A new version of high-energy magnesium batteries has been discovered by researchers from the University of Houston and the Toyota Research Institute of America, according to Phys.org. The battery operates with limited electrolytes while using an organic electrode, allowing it to store and discharge much more energy than earlier magnesium batteries.
Yan Yao, an ECS member, UH Student Chapter faculty advisor, and an associate professor of electrical and computer engineering at the UH, said the researchers identified chloride—in the commonly used electrolyte—as a contributor to magnesium batteries’ sluggish performance.
Yao, a principal investigator with the Texas Center for Superconductivity at UH, used the chloride-free electrolyte to test organic quinone polymer cathodes with a magnesium metal anode; the battery remaining stable through 2,500 cycles.
Magnesium batteries are particularly exciting as magnesium itself offers far more natural advantages over lithium.
“Magnesium is much more abundant, and it is safer,” says Yao. “People hope a magnesium battery can solve the risks of lithium batteries.”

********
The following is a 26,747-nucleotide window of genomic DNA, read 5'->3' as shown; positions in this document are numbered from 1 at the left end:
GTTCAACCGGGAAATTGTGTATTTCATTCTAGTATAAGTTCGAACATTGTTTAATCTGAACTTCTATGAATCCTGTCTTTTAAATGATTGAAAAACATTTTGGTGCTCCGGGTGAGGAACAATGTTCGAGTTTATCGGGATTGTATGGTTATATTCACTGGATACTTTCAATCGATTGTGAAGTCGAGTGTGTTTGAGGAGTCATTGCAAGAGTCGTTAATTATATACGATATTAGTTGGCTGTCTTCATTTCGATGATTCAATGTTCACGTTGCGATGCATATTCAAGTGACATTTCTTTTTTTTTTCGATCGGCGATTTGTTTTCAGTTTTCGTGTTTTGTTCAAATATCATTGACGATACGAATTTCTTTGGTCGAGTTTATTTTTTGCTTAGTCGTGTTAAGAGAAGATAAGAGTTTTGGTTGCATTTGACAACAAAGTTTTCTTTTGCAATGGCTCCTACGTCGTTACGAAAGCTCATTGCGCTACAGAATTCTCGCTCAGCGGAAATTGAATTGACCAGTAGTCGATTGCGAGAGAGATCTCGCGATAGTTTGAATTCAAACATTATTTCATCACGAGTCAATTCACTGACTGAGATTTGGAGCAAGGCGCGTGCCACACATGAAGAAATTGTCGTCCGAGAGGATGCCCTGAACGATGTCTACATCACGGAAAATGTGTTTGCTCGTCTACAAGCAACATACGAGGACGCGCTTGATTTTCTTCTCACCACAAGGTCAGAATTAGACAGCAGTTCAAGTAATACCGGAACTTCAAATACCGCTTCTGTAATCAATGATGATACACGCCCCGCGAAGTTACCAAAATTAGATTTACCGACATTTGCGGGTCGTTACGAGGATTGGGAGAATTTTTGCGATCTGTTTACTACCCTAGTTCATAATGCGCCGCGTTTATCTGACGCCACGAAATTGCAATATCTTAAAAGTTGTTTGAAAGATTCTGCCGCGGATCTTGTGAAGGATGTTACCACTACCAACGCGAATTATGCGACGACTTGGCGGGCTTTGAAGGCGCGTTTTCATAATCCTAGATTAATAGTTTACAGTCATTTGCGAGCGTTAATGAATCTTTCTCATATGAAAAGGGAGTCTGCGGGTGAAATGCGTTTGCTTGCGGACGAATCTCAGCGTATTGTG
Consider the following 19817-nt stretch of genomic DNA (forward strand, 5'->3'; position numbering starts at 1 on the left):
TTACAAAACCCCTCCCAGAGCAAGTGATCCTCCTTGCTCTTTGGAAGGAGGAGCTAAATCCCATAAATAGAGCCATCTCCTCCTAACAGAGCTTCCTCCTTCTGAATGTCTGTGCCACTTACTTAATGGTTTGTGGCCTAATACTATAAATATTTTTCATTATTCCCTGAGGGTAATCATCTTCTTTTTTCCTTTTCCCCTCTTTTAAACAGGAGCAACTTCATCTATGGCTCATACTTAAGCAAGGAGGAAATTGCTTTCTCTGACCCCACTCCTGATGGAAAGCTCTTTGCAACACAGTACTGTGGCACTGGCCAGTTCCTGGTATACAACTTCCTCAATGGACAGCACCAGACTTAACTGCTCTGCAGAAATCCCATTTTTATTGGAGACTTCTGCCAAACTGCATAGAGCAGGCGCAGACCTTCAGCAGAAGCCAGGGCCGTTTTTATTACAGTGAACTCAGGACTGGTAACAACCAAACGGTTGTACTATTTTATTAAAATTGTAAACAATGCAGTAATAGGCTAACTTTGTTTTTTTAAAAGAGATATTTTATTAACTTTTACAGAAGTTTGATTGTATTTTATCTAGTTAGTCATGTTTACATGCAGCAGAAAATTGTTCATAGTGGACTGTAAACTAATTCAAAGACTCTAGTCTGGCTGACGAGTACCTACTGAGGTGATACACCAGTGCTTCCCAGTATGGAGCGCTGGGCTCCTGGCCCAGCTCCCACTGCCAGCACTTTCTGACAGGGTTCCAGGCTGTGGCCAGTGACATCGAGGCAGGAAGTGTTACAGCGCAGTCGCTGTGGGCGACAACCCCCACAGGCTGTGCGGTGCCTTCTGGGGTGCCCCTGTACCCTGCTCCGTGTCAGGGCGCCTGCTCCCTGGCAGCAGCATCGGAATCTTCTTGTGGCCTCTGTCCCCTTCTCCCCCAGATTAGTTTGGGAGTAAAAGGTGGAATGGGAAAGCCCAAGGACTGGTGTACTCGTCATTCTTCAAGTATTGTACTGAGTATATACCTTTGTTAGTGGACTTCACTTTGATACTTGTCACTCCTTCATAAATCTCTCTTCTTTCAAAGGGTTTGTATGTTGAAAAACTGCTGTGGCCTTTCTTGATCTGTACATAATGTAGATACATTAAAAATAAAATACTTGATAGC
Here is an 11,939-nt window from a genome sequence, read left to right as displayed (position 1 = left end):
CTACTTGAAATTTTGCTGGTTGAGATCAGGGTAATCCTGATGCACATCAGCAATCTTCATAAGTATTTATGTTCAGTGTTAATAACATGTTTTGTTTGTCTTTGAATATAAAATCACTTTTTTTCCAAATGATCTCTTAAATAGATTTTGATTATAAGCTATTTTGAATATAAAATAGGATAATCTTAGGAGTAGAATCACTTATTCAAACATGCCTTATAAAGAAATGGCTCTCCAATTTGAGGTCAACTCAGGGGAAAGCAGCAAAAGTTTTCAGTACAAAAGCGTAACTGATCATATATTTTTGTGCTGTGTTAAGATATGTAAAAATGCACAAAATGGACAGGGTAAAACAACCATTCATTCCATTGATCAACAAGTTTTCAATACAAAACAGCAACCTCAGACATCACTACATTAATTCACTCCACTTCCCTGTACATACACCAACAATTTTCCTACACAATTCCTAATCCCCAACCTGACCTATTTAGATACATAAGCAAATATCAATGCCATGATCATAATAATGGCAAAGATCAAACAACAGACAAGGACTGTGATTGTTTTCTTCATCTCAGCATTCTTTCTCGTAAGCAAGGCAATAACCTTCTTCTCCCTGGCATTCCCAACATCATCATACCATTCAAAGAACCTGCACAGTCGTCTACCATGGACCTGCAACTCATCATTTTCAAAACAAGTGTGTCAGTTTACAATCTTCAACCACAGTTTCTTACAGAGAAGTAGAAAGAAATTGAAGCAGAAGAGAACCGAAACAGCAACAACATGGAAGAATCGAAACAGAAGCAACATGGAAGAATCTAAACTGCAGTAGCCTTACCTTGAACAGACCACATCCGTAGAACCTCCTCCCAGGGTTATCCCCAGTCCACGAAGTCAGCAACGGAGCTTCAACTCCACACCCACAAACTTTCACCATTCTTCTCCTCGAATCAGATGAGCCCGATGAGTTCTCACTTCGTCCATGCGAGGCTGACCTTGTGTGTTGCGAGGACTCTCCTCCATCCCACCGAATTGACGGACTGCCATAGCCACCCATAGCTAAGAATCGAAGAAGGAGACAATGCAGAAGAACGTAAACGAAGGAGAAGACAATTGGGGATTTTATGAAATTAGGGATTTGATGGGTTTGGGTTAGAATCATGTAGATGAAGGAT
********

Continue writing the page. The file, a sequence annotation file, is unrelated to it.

In addition, magnesium also not susceptible to breaches in its internal structure—known as dendrites—that can cause lithium batteries to explode and catch fire, unlike lithium-ion batteries
Still, magnesium batteries won’t be commercially competitive for some time, that is until they can store and discharge large amounts of energy.
Nevertheless, Yao hopes to change that and plans on further improving the capacity and voltage of magnesium batteries to one day compete against lithium batteries.
Yao is not alone in his search for the next battery breakthrough. Each year, researchers—like Yao and his team—come together to share their work and the latest developments in the field at ECS’s biannual meetings. These meetings serve as a hub for scientists, engineers and industry leaders from all over the world to come together and share information, discuss their work, gain valuable feedback and new insights, network, and discover new opportunities.
The next meeting is the 235th ECS Meeting, taking place in Dallas, Texas from May 26–May 30, 2019. Opportunities for continuing education include short courses, such as topics on Battery Safety and Failure Modes, which focuses on improving lithium-ion battery safety design without compromising performance. Learn more here and stay up-to-date on the latest 235th ECS Meeting developments.